On the Bulls, Bobby Portis, the NBA Draft, Twitter, Doug McDermott

The Bulls addressed a need by selecting Arkansas forward Bobby Portis with the No. 22 selection in Thursday’s draft.

In Portis, the Bulls receive the SEC Player of the Year who features a combination of size and skill that could be helpful this season and seasons down the line. Portis averaged 17.5 points and 8.9 rebounds last year. He also pulled down a respectable 13.6 offensive rebound rate this season. None of that will help Portis moving forward, but having a pedigree of success makes me feel at ease with the choice.

Without going into too much detail, the Bulls selected a player with a 6-11, 242-pound frame who has been lauded for being a versatile, willing defender with a nose for pulling down the ball off the glass and enough athleticism to run the break.

The Bulls have three rotation bigs, all of whom are either old, injured or old-and-injured.

Joakim Noah and Taj Gibson will each be in their age 30 seasons in 2016. Pau Gasol will be 35.

Noah is coming off an injury-plagued campaign. Gibson had offseason surgery. Gasol’s playoff run was hindered by the injury as he missed a pair of games in the Eastern Conference semifinals.

Couple that with the fact that the Bulls were run off the boards in their postseason ouster, I find it difficult to hate the decision to select Portis.

Here’s the thing: Portis might not step in right away and make significant contributions right away. And that’s OK because you shouldn’t expect that out of the No. 22 pick. And if you’re expecting the No. 22 pick to walk on the NBA hardwood and do big things in big minutes as a rookie, just take a look at the history of No. 22 picks.

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When the Bulls had a chance to select a player who could make an impact right away, they traded into the lottery for a player who ended up wearing a professional redshirt. And yet, that was a draft pick many liked. So, there is that.

So, what else could you have asked for with pick No. 22?

A reserve point guard in Tyus Jones? A potential solid wing defender such as Rondae Hollis-Jefferson? A shooter like R.J. Hunter?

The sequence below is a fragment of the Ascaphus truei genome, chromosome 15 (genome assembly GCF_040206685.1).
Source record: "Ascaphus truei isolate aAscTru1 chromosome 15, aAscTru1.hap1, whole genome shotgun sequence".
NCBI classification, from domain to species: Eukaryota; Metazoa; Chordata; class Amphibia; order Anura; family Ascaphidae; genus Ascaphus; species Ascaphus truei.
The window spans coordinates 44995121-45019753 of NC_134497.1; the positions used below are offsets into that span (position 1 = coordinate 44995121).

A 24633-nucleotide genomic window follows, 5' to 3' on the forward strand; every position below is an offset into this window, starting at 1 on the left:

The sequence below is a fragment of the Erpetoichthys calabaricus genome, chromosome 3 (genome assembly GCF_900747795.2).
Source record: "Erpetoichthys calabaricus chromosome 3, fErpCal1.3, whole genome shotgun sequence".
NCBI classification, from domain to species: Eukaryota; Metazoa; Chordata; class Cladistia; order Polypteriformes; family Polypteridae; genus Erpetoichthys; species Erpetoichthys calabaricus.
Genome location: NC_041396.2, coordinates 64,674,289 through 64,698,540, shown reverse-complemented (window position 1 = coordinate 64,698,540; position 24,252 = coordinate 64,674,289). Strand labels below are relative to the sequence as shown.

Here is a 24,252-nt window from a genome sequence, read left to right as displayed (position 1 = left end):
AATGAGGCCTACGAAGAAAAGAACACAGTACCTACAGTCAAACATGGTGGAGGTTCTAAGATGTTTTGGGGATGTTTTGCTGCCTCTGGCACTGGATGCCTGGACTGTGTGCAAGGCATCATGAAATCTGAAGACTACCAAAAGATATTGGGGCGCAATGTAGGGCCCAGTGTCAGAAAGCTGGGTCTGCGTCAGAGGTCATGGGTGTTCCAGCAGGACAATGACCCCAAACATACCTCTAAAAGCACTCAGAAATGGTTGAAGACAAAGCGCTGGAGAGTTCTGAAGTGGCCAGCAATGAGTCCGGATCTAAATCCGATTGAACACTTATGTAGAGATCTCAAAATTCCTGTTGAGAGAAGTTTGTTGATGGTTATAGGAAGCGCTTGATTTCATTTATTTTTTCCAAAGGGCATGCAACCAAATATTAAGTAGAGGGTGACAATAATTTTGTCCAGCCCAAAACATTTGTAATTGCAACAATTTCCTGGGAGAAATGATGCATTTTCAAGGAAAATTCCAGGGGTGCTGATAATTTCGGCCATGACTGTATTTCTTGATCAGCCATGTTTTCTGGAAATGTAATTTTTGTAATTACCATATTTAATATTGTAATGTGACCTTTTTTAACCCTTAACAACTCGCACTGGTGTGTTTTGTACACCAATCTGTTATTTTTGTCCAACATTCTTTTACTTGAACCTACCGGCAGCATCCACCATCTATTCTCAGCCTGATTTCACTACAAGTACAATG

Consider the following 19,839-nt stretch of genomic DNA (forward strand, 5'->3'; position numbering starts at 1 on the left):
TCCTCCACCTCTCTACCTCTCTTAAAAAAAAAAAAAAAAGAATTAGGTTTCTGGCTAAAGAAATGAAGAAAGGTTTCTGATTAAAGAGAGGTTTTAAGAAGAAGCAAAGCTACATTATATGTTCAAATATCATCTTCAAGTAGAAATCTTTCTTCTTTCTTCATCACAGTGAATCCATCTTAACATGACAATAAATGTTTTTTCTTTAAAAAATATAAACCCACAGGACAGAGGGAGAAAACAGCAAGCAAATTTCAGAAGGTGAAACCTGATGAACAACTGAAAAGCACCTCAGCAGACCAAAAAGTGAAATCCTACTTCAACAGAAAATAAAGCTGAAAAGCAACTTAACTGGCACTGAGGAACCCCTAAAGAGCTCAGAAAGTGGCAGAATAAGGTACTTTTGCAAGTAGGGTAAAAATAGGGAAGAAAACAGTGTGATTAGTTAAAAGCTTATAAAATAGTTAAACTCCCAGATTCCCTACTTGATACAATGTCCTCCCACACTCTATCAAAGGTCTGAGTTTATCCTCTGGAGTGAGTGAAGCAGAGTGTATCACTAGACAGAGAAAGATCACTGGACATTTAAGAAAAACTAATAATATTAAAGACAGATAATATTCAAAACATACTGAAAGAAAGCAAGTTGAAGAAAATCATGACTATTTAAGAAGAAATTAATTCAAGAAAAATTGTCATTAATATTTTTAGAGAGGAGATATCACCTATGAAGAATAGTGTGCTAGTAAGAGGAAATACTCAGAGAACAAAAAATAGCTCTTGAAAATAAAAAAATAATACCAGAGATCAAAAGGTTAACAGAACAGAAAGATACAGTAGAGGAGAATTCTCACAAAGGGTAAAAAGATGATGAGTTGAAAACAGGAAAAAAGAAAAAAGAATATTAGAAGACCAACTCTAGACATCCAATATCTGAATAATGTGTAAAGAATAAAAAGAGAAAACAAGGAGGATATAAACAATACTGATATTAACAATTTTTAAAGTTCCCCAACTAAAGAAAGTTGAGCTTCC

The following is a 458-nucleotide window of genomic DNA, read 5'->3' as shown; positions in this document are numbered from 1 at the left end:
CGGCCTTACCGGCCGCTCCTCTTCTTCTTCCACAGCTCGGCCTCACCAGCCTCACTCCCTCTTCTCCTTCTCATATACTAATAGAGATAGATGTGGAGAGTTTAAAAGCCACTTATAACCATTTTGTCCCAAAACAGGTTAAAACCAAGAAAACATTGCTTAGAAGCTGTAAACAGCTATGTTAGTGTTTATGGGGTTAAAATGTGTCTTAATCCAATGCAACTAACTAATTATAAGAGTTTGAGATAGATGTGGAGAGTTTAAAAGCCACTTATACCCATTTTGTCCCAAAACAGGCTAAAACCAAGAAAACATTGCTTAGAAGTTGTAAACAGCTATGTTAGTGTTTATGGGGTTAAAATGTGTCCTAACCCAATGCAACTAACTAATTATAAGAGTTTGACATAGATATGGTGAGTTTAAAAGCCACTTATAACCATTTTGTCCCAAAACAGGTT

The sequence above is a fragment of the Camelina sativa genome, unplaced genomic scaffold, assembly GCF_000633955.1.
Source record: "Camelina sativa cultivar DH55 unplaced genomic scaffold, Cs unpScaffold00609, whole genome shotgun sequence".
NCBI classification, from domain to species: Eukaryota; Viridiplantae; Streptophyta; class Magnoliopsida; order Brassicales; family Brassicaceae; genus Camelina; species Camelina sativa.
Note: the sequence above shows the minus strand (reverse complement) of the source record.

All would have been selections I wouldn’t have complained about. And frankly, you probably shouldn’t be complaining about this selection either.

The combination of significant holes and a new coaching philosophy means there is plenty of uncertainty as far as the Bulls are concerned. At some point, the Bulls need to get younger and more skilled. Maybe that point is now.

Speaking of new coaching philosophies, youth and skill, one of the first things I would be doing if I was new Bulls coach Fred Hoiberg is showing Doug McDermott tape of J.J. Redick’s rookie season.

“This is what the league thinks of you.”

Then, I would show him tape of the last two or three years of Redick’s career.

“This is what I think you can be if you work at your craft.”

McDermott has a lot of catching up to do, as he played a grand total of 321 minutes.

But why the Redick comp?

Redick, the No. 11 pick in the 2006 draft, played a 898 minutes in his first 76 career games over the first two seasons of his career.

But credit Redick for his perseverance. Rather than be stubborn and flame out, Redick worked at his deficiencies and earned the trust of his coaches — and eventually playing time. Redick has shot 40 percent on his 3-point attempts since the start of the 2009-10 season after wrapping up the 2008-09 season shooting 37 percent.

I see a lot of Redick in McDermott. Offensively, he is one-dimensional and not as strong as a guy his size should be. Defensively, he is a liability with poor footwork and fundamentals. Much like Redick in his younger years, McDermott’s flaws were exposed on a nightly basis at the NBA level. That is, when he saw playing time.

And like Redick, McDermott possesses one elite skill — the ability to shoot.